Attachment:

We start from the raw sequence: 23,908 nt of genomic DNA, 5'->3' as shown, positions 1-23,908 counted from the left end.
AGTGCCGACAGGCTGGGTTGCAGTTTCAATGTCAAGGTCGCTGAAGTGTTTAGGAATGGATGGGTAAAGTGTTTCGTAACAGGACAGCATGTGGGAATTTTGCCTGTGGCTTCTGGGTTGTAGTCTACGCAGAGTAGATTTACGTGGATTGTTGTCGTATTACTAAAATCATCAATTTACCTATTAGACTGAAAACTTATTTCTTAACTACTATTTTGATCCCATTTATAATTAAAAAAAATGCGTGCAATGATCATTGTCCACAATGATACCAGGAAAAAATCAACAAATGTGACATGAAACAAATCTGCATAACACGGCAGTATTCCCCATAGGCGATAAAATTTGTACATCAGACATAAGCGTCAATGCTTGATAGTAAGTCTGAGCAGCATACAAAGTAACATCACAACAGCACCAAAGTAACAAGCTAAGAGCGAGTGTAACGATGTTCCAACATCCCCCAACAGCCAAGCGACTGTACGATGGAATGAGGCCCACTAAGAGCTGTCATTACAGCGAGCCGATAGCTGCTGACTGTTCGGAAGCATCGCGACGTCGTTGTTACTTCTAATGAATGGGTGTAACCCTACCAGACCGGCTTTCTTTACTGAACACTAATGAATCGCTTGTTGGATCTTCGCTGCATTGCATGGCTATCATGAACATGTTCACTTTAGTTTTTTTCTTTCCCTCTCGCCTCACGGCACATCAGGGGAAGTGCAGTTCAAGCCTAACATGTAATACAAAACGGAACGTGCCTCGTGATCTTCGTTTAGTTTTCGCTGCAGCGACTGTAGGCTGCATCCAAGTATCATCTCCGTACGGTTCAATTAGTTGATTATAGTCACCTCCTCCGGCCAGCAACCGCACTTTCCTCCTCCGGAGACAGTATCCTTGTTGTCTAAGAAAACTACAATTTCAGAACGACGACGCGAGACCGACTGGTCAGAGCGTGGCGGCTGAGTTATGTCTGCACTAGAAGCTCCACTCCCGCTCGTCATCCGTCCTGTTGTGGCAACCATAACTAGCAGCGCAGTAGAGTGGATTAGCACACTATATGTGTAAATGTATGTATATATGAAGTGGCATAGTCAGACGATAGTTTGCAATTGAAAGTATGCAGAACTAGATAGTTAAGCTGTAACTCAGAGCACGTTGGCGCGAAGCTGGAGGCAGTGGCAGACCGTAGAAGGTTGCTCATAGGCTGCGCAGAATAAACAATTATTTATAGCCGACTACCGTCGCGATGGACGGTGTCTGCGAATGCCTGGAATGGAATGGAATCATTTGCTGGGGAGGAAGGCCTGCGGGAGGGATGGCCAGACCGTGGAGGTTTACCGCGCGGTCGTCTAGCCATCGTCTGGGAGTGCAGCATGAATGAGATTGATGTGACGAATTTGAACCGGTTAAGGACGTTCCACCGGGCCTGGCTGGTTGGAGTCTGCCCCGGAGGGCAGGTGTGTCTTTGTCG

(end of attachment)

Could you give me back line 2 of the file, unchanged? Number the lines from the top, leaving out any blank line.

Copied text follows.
AGTGCCGACAGGCTGGGTTGCAGTTTCAATGTCAAGGTCGCTGAAGTGTTTAGGAATGGATGGGTAAAGTGTTTCGTAACAGGACAGCATGTGGGAATTTTGCCTGTGGCTTCTGGGTTGTAGTCTACGCAGAGTAGATTTACGTGGATTGTTGTCGTATTACTAAAATCATCAATTTACCTATTAGACTGAAAACTTATTTCTTAACTACTATTTTGATCCCATTTATAATTAAAAAAAATGCGTGCAATGATCATTGTCCACAATGATACCAGGAAAAAATCAACAAATGTGACATGAAACAAATCTGCATAACACGGCAGTATTCCCCATAGGCGATAAAATTTGTACATCAGACATAAGCGTCAATGCTTGATAGTAAGTCTGAGCAGCATACAAAGTAACATCACAACAGCACCAAAGTAACAAGCTAAGAGCGAGTGTAACGATGTTCCAACATCCCCCAACAGCCAAGCGACTGTACGATGGAATGAGGCCCACTAAGAGCTGTCATTACAGCGAGCCGATAGCTGCTGACTGTTCGGAAGCATCGCGACGTCGTTGTTACTTCTAATGAATGGGTGTAACCCTACCAGACCGGCTTTCTTTACTGAACACTAATGAATCGCTTGTTGGATCTTCGCTGCATTGCATGGCTATCATGAACATGTTCACTTTAGTTTTTTTCTTTCCCTCTCGCCTCACGGCACATCAGGGGAAGTGCAGTTCAAGCCTAACATGTAATACAAAACGGAACGTGCCTCGTGATCTTCGTTTAGTTTTCGCTGCAGCGACTGTAGGCTGCATCCAAGTATCATCTCCGTACGGTTCAATTAGTTGATTATAGTCACCTCCTCCGGCCAGCAACCGCACTTTCCTCCTCCGGAGACAGTATCCTTGTTGTCTAAGAAAACTACAATTTCAGAACGACGACGCGAGACCGACTGGTCAGAGCGTGGCGGCTGAGTTATGTCTGCACTAGAAGCTCCACTCCCGCTCGTCATCCGTCCTGTTGTGGCAACCATAACTAGCAGCGCAGTAGAGTGGATTAGCACACTATATGTGTAAATGTATGTATATATGAAGTGGCATAGTCAGACGATAGTTTGCAATTGAAAGTATGCAGAACTAGATAGTTAAGCTGTAACTCAGAGCACGTTGGCGCGAAGCTGGAGGCAGTGGCAGACCGTAGAAGGTTGCTCATAGGCTGCGCAGAATAAACAATTATTTATAGCCGACTACCGTCGCGATGGACGGTGTCTGCGAATGCCTGGAATGGAATGGAATCATTTGCTGGGGAGGAAGGCCTGCGGGAGGGATGGCCAGACCGTGGAGGTTTACCGCGCGGTCGTCTAGCCATCGTCTGGGAGTGCAGCATGAATGAGATTGATGTGACGAATTTGAACCGGTTAAGGACGTTCCACCGGGCCTGGCTGGTTGGAGTCTGCCCCGGAGGGCAGGTGTGTCTTTGTCG